Since a shapefile can only contain a single geometry type (e.g. point, polygon, etc), how could I persist both?

If I must create a shapefile for each geometry type, how can I pass them to a colleague to load? In kml I can just pass the single kml to load. Is there a shapefile manifest equivalent that I am missing?

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    Just send two shapefiles, if it must be one file then zip it with a suitable utility like winZip, 7-Zip.. CAD files can also contain multiple geometry types.. but the question is why is it important to have multiple geometry types in one single 'feature class'? Perhaps if we knew where you were going with this we could help a bit more; it would also help if we could understand what GIS software you and you colleague have. – Michael Stimson Apr 30 '15 at 21:50
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    What software are you using? Is shapefile a requirement, or would a file or personal geodatabase (ArcGIS primarily but some use in QGIS/other) work? There are also commands/plugins that can automatically package all relevant files for a map into a single file for distribution. – Chris W Apr 30 '15 at 23:43
  • Related: gis.stackexchange.com/questions/142665/… – Chris W May 1 '15 at 1:31
  • Great feedback. I'd been zipping them together as a temporary solution until I could understand better. I am creating shapefiles using geotools from a db but have to provide them to a customer who does use ESRI. I've started using QGIS to view them and verify they work but had been using a geotools viewer I created. My objective is to be able to hand these shapefiles off the best way for the folks using ArcGis. There in lies my limitations on the single geometry. – Credible Holk May 1 '15 at 14:56

Actually shapefile is an open specification now. Also it "can" support multiple geometry types in one (while it is never just 1 file but a group of files that make a shapefile. which you would still need to either zip or pass more than 1 file anyway).

Wiki shows most of the needed information to what you want to do. BUT I do not recommend it. Only open source software which would be very buggy can handle those types of files.
Any software I have seen that does handle shapefiles with any integrity only handle single geometry shapefile types. NOTE: I do not recommend using multi geometry shapefile for any type of use!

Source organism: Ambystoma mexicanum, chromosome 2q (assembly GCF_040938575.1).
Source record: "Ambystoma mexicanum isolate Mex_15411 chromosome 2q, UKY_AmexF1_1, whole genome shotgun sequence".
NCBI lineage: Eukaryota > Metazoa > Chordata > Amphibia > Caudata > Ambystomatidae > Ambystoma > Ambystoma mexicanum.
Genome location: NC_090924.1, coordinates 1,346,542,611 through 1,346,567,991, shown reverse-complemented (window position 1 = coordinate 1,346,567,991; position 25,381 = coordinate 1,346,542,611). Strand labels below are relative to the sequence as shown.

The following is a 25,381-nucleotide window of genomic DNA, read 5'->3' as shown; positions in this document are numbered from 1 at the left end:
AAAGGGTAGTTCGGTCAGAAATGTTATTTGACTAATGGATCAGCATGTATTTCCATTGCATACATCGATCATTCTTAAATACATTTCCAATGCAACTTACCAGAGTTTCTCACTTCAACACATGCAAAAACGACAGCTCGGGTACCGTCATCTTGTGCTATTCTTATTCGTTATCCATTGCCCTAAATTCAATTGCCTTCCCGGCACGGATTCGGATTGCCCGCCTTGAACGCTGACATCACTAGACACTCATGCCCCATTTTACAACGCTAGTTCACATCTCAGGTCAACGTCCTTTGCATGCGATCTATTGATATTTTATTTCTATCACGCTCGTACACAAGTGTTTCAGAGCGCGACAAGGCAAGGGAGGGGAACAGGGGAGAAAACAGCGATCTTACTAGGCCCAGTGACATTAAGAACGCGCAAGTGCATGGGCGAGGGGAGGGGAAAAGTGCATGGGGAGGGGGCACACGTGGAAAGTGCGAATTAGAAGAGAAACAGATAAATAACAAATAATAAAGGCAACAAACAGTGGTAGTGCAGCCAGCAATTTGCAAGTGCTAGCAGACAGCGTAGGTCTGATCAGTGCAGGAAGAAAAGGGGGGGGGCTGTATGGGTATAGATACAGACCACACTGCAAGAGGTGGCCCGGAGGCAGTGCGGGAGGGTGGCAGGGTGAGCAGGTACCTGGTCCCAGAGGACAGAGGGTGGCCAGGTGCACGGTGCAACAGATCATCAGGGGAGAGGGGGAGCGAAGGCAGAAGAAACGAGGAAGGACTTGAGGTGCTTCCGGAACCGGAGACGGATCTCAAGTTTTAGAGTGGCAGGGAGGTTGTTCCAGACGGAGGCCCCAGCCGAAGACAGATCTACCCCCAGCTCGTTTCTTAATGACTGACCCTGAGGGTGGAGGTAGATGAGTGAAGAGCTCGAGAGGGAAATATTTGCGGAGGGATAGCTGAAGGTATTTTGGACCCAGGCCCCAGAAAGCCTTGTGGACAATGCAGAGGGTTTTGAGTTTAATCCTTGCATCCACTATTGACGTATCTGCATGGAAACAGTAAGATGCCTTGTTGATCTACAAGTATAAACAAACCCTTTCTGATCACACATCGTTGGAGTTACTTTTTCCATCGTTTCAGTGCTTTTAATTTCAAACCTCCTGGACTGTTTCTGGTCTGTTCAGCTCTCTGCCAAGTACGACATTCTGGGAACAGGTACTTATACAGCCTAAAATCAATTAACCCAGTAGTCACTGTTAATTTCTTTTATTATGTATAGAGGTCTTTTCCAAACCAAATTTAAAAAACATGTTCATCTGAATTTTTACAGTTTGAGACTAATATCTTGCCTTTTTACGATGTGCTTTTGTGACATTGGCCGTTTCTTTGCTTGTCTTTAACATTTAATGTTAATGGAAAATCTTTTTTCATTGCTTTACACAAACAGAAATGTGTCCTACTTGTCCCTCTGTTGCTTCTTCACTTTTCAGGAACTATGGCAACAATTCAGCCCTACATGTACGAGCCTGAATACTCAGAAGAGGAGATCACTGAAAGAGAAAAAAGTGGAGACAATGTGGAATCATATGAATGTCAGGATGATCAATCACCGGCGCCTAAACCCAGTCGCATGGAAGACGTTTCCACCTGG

excerpt from Wiki:

Mixing shape types

Because the shape type precedes each geometry record, a shapefile is physically capable of storing a mixture of different shape types. However, the specification states, "All the non-Null shapes in a shapefile are required to be of the same shape type." Therefore this ability to mix shape types must be limited to interspersing null shapes with the single shape type declared in the file's header. A shapefile must not contain both polyline and polygon data, for example, and the descriptions for a well (point), a river (polyline), and a lake (polygon) would be stored in three separate datasets.

As a note: I have seen some movement toward utilizing the "zipped" shapefile as a single drag and drop type entity on some web mapping/processing sites [fme]. (I haven't seen it used in any desktop software yet).
ArcGIS.com does support drag and drop of csv and txt files inside of a zip file.

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    QGIS supports displaying and editing of zipped shapefiles...! – DPSSpatial Apr 30 '15 at 22:18
  • Nice! Shapefiles supporting more than one geometry type, maybe so under the strict implementation of the current spec, I can say for sure that Esri doesn't support it and I seriously doubt that OGR does either in its current state (therefore QGIS and all the other open source that uses OGR). Zipped shapefiles need to be unzipped before they can be used. If this implementation becomes utilized that may put an end to the shapefile being the common link between software. Perhaps Esri geodatabase would be an alternative: multiple feature classes, one file. – Michael Stimson Apr 30 '15 at 22:19
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    Just because the specification for shapefiles is open doesn't mean it's an open file type. If you were to create a "shapefile" with multiple geometry types, it wouldn't in fact be a shapefile, but corrupt data in the guise of a shapefile (and unable to be shared usefully). And that wouldn't address the core complaint of the OP -- shapefiles are still at least three physical files (and .prj would make four). – Vince May 1 '15 at 1:16

Intergraph's Geomedia has supported multigeometry layers for a decade, I've never understood why ESRI has stood by this arbitrary splitting of data into shape types. Also, more frustratingly, why the 10 character limit for field names?

ESRI update your standard/specification already! it's not the 90's anymore, computers can now handle 20, maybe even 30 characters if you're really careful. 50 character field names might blow up someones computer though.

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For documentary purposes added in 2019 (!): there are now exchange options which can contain all kinds of spatial (and non-spatial) information. Geopackages look promising.

@all: feel free to add other options. This is a community wiki now.

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